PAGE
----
Bryan Cranston and Aaron Paul
1. Breaking Bad
What a way to go out — with a bang, on a tragic yet triumphant high, at the peak of popularity and notoriety. What could be more satisfying than that? There wasn't a wasted moment or unexplored opportunity for suspenseful conflict in the intense last chapters of AMC's masterful thriller, charting Walter White's ultimate descent into criminal infamy. Bryan Cranston brilliantly captured the character's mood swings, from wounded pride to murderous rage to sorrow over the family he lost due to his dark machinations. No maddening ambiguities in this grand finale.
2. The Good Wife
Forget "good." In its fifth season, CBS's (and network TV's) classiest and most entertaining drama has returned to greatness with an audacious act of reinvention, turning former partners — and lovers — into mortal enemies following Alicia's (Julianna Margulies) split to start her own law firm. Everything is now beyond personal in this dangerously exciting, unpredictable new scenario. Even better, the show has lost none of its smart sex appeal and continues to tell some of the most gripping legal stories anywhere. Bravo.
America's shattering mystery, set in a British seaside village teeming with secrets, introduces an instant-classic detective partnership: Olivia Colman and David Tennant as Ellie Miller, a lifelong resident of provincial Broadchurch, and Alec Hardy, a brusque Scottish interloper. As a witch-hunt mentality envelops the town after a young boy's murder, suspicion and, especially, emotions run high. Broadchurch elevates the whodunit with profound sensitivity and has spawned a U.S. remake on Fox.
4. Masters of Sex
From Showtime, the year's most provocative and stimulating new series uncannily blends the kinky and the clinical as it dramatizes the pioneering research of William Masters and Virginia Johnson, portrayed by Michael Sheen and Lizzy Caplan, both of whom are superb at mining the passion that comes with ambition. Amid the repressive 1950s, when few dared speak of such things, their meticulous and graphic study of the biology of sexual behavior breaks down cultural taboos while invariably drawing them into uncharted territory: the unknowable mysteries of love and attraction, and the paradoxes of the human heart.
5. Orange Is the New Black
How ironic that this addictive dark comedy set in a women's prison feels so creatively liberating. Netflix's best series in a breakthrough year rewards the binge-watching experience as it builds from naive inmate Piper Kerman's memoir into a character-driven study of the wonderfully diverse people, each with a surprising backstory, she encounters during her disorienting incarceration.
6. Sundance Channel
Cable's quiet showcase for independent drama made quite a noise with three outstanding and distinctly original projects. From New Zealand, Jane Campion's Emmy-nominated Top of the Lake miniseries used exotic landscapes to frame a mystical mystery starring Elisabeth Moss, who convincingly portrayed a troubled detective. The hushed, poignant Rectify, set in small-town Georgia, follows a brooding man (Aden Young) from death row to a homecoming that is fraught with tension yet offers hope for redemption. And the creepy French import The Returned redefines the zombie thriller by portraying the risen undead as deeply, unmistakably human.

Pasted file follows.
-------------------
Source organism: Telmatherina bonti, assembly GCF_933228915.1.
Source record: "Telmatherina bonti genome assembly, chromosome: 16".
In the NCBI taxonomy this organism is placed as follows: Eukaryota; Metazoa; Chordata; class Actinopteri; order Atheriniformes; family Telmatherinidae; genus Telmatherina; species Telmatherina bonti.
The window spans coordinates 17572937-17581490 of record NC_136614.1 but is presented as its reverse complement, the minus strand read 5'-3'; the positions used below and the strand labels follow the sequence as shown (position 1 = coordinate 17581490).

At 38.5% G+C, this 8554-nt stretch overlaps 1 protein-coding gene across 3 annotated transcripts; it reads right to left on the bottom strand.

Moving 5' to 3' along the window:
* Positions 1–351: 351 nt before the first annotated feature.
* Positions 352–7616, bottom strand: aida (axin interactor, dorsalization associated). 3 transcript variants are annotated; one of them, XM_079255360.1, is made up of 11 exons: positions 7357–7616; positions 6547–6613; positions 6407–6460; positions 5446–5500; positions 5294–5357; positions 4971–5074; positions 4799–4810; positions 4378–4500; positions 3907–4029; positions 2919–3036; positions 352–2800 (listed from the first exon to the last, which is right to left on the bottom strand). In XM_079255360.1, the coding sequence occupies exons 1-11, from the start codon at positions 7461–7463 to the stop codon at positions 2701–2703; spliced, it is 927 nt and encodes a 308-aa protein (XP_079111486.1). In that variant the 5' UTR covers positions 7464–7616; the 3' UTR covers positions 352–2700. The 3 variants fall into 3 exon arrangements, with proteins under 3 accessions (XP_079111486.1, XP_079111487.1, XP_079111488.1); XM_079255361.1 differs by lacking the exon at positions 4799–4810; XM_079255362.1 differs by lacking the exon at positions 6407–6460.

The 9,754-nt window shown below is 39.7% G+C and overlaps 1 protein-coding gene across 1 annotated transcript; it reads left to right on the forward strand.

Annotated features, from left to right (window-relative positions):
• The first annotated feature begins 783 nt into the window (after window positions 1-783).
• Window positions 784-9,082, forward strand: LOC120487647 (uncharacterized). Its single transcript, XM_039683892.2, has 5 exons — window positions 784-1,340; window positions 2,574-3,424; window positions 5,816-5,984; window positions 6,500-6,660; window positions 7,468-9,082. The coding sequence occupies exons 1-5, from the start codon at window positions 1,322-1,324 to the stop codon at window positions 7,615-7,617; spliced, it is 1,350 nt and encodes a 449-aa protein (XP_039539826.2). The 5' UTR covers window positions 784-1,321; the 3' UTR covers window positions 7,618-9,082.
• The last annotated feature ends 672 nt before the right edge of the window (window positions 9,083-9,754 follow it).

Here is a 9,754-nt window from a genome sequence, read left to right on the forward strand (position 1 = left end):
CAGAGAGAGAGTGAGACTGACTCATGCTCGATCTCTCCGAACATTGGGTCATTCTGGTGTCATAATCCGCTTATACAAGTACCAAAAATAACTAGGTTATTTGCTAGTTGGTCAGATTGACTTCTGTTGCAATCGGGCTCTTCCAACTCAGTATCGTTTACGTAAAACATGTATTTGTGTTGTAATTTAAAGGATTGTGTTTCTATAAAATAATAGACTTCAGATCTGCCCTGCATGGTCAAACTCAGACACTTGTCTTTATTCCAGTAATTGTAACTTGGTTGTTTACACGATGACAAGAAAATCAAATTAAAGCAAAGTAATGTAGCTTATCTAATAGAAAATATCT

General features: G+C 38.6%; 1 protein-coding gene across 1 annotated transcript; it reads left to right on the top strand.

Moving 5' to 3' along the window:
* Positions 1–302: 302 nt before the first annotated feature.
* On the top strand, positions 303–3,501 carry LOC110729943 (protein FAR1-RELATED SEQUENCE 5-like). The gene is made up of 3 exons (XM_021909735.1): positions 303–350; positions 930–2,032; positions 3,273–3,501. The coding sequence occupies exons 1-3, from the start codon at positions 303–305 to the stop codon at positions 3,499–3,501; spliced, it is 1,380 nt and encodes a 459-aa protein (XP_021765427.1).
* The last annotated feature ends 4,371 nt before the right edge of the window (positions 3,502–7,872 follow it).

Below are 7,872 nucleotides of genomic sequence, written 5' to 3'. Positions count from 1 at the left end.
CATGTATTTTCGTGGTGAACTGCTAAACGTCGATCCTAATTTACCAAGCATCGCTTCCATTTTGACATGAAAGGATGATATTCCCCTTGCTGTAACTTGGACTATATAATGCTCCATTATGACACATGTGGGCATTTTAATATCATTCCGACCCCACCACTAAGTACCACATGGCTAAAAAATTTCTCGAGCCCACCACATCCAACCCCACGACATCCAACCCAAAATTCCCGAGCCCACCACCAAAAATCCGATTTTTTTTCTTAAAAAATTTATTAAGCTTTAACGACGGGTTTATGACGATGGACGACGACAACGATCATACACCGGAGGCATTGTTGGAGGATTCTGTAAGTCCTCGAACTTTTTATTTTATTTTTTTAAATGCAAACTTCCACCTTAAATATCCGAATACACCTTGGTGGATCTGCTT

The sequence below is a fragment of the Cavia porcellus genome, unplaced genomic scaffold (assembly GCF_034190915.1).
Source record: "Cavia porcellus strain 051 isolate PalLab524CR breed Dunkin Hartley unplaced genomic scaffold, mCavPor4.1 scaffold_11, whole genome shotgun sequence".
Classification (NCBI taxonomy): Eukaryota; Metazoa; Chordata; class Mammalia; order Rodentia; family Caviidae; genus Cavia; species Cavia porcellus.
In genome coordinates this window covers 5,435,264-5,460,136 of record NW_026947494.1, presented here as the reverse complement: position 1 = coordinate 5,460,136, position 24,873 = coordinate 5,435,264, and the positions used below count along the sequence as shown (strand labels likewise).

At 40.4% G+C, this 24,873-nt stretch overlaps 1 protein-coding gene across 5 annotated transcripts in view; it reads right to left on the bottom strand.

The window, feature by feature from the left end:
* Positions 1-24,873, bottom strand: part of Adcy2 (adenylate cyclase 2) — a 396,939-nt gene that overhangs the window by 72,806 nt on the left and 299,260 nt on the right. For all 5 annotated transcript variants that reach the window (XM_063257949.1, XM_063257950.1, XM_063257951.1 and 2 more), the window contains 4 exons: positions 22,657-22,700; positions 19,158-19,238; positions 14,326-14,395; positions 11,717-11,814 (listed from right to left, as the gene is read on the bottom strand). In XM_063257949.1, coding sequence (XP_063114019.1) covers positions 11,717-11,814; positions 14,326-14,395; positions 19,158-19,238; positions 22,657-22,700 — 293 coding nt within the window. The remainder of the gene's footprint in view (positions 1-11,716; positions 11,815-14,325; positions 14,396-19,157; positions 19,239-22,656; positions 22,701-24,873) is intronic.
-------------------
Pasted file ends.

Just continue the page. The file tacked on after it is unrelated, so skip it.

7. The Americans
Set in the Reagan-era '80s, this taut and twisty spy thriller delivers genre-busting, edge-of-the-seat enjoyment. It also fascinates as a compelling dissection of a marriage and family built around a big Red lie. Keri Russell and Matthew Rhys are terrific, commanding our uneasy sympathies as the deeply embedded Soviet agents conducting espionage while raising two kids. Do we root for or against them?
8. Game of Thrones
Winter is still coming, but how could it possibly be colder than what happened during the HBO epic's return-to-form third season? The tragic grandeur of this brutal fantasy world reached its apex in the unsparing Red Wedding slaughterhouse sequence, which — even for those who had read the novel first — was almost too awful to bear. The story's sprawl is as daunting as ever, but there's a dramatic urgency to each of the many quests, where deadly betrayals and fantastic perils lurk at every lavishly produced turn.
9. Sitcom Oldies and Goodies
In a year that saw few great new comedies and a disappointing reboot of Arrested Development, kudos to a triumvirate of long-running favorites — ABC's Modern Family and The Middle and NBC's underdog Parks and Recreation — still knocking 'em dead with heartfelt ensemble humor as each hit its 100-episode milestone this season. Familiarity breeds contentment when the shows are this much fun. But seriously, will the Emmys ever notice The Middle's fantastically funny middle child, Sue (Eden Sher)?
10. Ray Donovan
Showtime's bold modern-Los Angeles noir is a dynamic showcase for battling alphas. Liev Schreiber swaggers and suffers mightily in the title role of a pugnacious fixer whose broken family is beyond his control, especially once his incorrigible jailbird dad (Jon Voight, oozing charismatic menace in a career-redefining performance) arrives to stir up long-festering resentments. The plotting can be as outrageous as Scandal's, but the palpable pain and despair of these damaged characters always ring electrifyingly true.
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